"Like I said," Greg muttered to me. "Weird."
I remember that day well. Mostly because that was the beginning of the end of my relationship with Greg, and the beginning with Harrison. But also just because I can remember how exquisitely happy I was. I had all my friends there and was still close to most of them. As the year progressed, I somehow managed to slip away from most of my friends (except for Adie). And while that day barely added up to the perfection of days I would have later (including my last day), I remember thinking of it as a wonderful day on the whole, a day where I got to be independent, free, and just happy.
It was one of those days where I thought I'd live forever.
Young and free.
It rained on my fifteenth birthday. I remember waking up and hearing the pattering of rain against my rooftop. I was so happy just to hear it rain that I got ready for school at super speeds. I skipped down the stairs, slipped a bit in my socks, and finally slid to a stop in front of the fridge. My parents were already seated at the table, passing different parts of the newspaper back and forth.
"Morning," I told them cheerfully, finally picking an apple to eat. "Can I get a ride?" I usually biked to school, but I really didn't like to bike in the rain.
"Of course," my father said, sounding surprised. "Anyways, you're my girl. What, am I going to let you catch pneumonia? And on your birthday as well? You're the Birthday Girl!"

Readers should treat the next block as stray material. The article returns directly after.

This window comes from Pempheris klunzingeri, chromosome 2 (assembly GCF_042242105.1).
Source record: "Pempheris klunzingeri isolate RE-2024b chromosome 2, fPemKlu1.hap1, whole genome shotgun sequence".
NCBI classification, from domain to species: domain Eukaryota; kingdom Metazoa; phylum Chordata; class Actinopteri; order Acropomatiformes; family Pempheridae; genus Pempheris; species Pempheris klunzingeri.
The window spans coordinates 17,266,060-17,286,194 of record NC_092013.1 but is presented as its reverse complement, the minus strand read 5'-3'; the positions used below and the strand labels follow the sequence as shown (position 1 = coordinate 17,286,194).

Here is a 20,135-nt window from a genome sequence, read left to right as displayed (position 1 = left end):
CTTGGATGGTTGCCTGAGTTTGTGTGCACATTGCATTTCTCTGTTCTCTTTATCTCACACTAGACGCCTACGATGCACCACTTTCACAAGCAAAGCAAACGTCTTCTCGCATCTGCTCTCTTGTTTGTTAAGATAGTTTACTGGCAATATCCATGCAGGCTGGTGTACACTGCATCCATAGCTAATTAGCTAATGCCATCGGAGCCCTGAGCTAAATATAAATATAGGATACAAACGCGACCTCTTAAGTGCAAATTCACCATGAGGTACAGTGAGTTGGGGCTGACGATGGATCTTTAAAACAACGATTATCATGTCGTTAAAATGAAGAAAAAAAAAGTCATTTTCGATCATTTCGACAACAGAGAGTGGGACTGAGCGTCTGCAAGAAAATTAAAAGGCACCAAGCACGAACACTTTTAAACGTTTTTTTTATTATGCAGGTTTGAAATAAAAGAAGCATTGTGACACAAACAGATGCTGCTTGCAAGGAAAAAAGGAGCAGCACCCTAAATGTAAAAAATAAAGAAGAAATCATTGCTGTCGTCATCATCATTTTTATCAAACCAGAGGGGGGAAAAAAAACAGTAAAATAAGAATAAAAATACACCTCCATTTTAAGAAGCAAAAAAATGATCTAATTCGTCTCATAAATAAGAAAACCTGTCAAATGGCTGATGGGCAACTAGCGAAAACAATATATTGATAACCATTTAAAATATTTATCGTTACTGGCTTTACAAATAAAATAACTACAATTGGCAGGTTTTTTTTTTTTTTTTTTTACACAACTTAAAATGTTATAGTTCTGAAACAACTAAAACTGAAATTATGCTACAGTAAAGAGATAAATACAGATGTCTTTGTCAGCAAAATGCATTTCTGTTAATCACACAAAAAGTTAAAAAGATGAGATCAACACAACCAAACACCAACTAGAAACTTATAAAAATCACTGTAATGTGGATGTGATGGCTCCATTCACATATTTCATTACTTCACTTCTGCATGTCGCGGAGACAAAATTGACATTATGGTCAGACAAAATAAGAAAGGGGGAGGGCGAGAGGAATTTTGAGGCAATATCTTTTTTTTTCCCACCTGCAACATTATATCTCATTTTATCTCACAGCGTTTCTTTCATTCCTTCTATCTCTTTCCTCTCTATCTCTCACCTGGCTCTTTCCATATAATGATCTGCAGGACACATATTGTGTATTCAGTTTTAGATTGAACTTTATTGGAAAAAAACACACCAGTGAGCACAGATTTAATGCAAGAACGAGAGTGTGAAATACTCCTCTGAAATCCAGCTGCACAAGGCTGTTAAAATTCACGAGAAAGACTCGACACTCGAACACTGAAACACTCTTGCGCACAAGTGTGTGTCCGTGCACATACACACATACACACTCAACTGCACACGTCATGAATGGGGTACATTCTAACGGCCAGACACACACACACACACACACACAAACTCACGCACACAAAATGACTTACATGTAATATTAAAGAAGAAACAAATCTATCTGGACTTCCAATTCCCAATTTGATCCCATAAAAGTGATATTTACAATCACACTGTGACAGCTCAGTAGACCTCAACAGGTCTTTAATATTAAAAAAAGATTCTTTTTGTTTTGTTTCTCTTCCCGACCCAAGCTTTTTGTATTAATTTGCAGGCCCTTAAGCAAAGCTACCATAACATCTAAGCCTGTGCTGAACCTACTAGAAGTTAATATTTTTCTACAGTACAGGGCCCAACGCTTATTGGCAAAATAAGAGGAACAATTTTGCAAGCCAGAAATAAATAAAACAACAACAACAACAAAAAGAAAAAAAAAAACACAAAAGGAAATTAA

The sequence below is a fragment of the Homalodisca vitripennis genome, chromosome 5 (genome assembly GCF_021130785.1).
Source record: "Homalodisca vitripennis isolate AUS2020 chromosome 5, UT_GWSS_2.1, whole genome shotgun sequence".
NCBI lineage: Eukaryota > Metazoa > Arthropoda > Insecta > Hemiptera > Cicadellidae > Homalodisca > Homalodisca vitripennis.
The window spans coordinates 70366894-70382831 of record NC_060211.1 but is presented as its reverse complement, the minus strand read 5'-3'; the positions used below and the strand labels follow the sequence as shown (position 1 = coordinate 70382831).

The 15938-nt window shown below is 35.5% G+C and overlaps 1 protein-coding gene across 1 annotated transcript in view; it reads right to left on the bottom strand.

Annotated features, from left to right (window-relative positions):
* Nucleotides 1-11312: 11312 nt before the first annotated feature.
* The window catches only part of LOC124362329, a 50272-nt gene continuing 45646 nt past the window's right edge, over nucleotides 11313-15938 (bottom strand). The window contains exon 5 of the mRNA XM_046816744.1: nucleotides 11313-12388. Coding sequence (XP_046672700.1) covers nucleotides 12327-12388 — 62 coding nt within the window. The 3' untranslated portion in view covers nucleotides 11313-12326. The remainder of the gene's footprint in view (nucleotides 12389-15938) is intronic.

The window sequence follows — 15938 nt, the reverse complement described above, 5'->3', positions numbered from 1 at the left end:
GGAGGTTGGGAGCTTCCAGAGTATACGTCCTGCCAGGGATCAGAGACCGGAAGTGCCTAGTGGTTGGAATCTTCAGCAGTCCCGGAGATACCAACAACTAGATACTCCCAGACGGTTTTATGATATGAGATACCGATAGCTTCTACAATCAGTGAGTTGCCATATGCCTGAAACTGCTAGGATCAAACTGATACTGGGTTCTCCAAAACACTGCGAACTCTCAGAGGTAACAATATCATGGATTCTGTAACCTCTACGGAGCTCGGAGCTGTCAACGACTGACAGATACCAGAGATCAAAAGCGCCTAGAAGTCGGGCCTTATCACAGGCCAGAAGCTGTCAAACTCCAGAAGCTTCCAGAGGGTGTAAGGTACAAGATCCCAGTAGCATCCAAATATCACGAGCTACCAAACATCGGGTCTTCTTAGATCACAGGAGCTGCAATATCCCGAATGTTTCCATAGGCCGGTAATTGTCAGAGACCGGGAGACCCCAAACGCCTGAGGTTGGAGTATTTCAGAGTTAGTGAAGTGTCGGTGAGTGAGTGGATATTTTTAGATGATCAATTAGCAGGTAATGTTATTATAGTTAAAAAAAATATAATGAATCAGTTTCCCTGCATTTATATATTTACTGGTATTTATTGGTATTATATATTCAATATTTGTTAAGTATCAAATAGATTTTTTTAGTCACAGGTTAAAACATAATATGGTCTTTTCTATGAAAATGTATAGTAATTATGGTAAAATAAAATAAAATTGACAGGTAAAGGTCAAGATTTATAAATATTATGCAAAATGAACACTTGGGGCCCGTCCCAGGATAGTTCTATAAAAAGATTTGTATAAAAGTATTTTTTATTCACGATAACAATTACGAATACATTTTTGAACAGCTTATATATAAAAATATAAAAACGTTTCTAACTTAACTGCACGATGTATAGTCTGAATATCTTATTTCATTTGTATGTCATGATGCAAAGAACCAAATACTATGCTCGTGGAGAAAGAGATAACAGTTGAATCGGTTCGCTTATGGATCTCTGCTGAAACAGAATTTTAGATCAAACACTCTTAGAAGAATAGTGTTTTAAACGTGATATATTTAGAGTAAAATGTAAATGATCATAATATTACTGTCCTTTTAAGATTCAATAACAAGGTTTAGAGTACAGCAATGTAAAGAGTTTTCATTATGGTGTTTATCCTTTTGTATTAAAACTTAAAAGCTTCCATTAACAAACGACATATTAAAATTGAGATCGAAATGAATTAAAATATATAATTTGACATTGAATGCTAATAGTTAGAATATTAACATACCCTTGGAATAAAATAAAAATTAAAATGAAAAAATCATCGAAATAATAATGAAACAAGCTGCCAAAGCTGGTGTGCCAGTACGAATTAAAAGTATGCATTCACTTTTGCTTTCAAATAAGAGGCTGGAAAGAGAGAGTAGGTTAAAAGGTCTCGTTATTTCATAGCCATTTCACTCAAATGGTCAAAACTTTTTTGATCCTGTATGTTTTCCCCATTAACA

My parents were overprotective in those days. I mean, when you have a fifteen year old daughter, a sophomore in high school, wouldn't you be as well? My mother had read all about teenage depression and was worried whenever I said anything that sounded remotely angsty. My father was freaked out that I'd suddenly start running with bad kids and doing drugs. I never really did any of that stuff (except maybe write some horrible angst poems), but they still worried. Always. Like I might run away to Australia or something. As if Alex would let me stay.
I remember it was kind of boring. Just another school day (though Adie baked me delicious cupcakes which I completely devoured for lunch). But we were all laughing and playing. Nobody worried about boyfriends (yet) or about finals (yet). It was all cheerful, light, and fun. Adie and I ran in the rain. And chatted on and on about getting our licenses.
Which, by the way, never ended up being nearly as cool as we hoped it would. I mean, I kept telling Adie how nothing would change. And she kept bouncing on about how great it would be. It was our trademark argument: